Under fire, US officials say monkeypox can still be stopped


WASHINGTON– The country’s monkeypox outbreak can still be halted, U.S. health officials said Thursday, despite rising case numbers and limited vaccine supplies so far.

The Biden administration’s top health official pushed back on criticism of the pace of the response and fears the United States has missed the window to contain the virus, which has been declared a global emergency.

“We believe we have done everything we can at the federal level to work with our state and local partners and affected communities to ensure we can stay ahead of the curve and end this outbreak,” Xavier Becerra, head of the Ministry of Health and Human Services, told reporters during a call.

But he added that local health officials “must do their part. … We don’t have the power to tell them what to do.

The reaction from federal leaders came as they announced distribution plans for 780,000 shots of the two-dose Jynneos vaccine. Doses will be assigned to states, cities and other localities based on their number of cases and the size of their populations considered to be at high risk for the disease.

Health departments in San Francisco, New York, Washington, D.C. and elsewhere say they still don’t have enough vaccines to meet demand and have stopped scheduling appointments for second doses of vaccine in order to stretch stocks.

Becerra said the federal government had done its job and said it was now up to local authorities to use the tools available.

“We have made vaccines, tests and treatments available to all jurisdictions far beyond the quantities currently needed,” he said.

But a representative from specialist health clinics said Becerra’s comments showed a “lack of understanding of the full magnitude of this crisis”.

“Clinics across the country are crying out to federal health officials for the information, supplies and personnel they need to successfully end this outbreak,” said David C. Harvey, executive director of the National Coalition of STDs. Directors, in a statement. The group is asking for $100 million in emergency funding for local health departments and clinics.

More than 4,600 cases of monkeypox were reported in the United States as of Wednesday night, according to the CDC, and federal officials expect those numbers to rise.

More than 99% of reported cases are in men and the vast majority of them are in men who have reported sexual contact with other men, although health officials have stressed that anyone can catch the virus. virus.

The United States is now able to test 60,000 to 80,000 people a day, although Becerra said the number of daily tests is far below that.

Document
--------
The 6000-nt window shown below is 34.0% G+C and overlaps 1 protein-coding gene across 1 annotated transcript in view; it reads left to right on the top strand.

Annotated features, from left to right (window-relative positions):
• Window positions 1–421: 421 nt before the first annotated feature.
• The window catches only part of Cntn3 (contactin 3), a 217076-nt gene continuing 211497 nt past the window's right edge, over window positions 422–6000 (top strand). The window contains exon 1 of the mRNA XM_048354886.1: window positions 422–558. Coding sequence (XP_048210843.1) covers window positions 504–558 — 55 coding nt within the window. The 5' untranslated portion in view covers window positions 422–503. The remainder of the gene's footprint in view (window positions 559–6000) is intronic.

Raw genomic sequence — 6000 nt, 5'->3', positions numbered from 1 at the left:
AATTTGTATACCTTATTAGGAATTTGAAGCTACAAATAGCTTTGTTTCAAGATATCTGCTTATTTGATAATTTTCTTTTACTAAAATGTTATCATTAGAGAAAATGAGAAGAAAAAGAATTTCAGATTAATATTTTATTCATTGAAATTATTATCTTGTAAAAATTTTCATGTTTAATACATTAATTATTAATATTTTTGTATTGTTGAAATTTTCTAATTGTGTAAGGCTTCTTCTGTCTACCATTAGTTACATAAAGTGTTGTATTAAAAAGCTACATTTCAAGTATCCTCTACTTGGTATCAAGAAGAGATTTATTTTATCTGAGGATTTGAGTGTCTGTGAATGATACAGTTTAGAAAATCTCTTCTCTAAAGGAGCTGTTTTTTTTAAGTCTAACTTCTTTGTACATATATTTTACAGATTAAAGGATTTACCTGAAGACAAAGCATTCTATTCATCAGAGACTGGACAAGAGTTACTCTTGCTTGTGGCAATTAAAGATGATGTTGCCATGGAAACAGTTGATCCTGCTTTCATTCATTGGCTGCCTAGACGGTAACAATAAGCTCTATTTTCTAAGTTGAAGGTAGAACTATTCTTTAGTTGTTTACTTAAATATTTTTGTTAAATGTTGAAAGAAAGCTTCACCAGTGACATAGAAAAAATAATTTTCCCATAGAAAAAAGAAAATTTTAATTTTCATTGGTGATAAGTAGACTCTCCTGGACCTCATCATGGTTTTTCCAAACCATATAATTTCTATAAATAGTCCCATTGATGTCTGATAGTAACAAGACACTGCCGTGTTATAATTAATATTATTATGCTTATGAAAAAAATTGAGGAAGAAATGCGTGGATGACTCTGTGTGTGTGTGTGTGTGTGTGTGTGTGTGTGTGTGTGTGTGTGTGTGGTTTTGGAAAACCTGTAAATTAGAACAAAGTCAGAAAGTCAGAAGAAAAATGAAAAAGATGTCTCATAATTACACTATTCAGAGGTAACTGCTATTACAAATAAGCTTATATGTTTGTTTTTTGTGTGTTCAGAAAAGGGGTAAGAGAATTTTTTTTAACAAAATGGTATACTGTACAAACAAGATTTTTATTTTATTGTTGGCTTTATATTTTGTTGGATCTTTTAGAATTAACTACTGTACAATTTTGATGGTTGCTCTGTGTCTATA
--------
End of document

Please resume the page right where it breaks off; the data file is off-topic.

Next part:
The monkeypox virus is mainly spread by skin-to-skin contact, but it can also be transmitted by touching the laundry used by an infected person. People with monkeypox may experience fever, body aches, chills, and fatigue. Many in the outbreak developed sometimes painful pimple-like bumps.

The United States has ordered 5.5 million additional vaccine doses for delivery by mid-2023 and has raw ingredient rights that could produce an additional 11.1 million doses. US officials have said a mass vaccination campaign could still be averted if communities and individuals take steps to prevent the spread.

In San Francisco, Tom Temprano had an appointment to get his second dose next week, but was recently told it had been canceled due to a limited supply. Temprano, who is the political director of San Francisco-based Equality California, said he was frustrated that health officials took so long to respond.

“Especially after two and a half years of the pandemic, this is just a very disappointing response to the first large-scale public health crisis we’re facing,” he said.

He also sees parallels with the slow government response to AIDS in the 1980s.

“I’ve heard from many people…that it sounds like the lack of real concern and urgency to a disease that currently disproportionately affects the LGBTQ+ community,” said Temprano, who is 36.

The CDC estimates that about 1.5 million Americans currently meet the suggested criteria for vaccination, mostly men who have sex with men.

But on Thursday, officials declined to set a figure on the number of vaccine doses needed to stop the outbreak. Nearly 340,000 doses of the vaccine have been distributed, but a CDC official acknowledged that the federal government does not know how many were administered.

The additional 780,000 snaps sent to states this week have been delayed by shipping and regulatory hurdles. They sat in storage for weeks in Denmark as US regulators finished inspecting and certifying the factory where they were made.

California State Senator Scott Wiener, who is with the California LGBTQ Legislative Caucus, called the additional vaccines “meaningful.” But he added: ‘Of course it’s not enough, and we know we’re going to get millions more doses over the rest of this year and next year, which isn’t soon enough. to actually contain this epidemic. ”

The Georgia Health Department did not have to reschedule a second dose, but spokeswoman Nancy Nydam said, “Demand is still very high. Whenever a health department or other provider opens appointments or slots at an event, they are taken within minutes.

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Associated Press writer Andrew Selsky in Salem, Oregon, and Mike Stobbe in New York contributed to this story.

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The Associated Press Health and Science Department is supported by the Howard Hughes Medical Institute Department of Science Education. The AP is solely responsible for all content.

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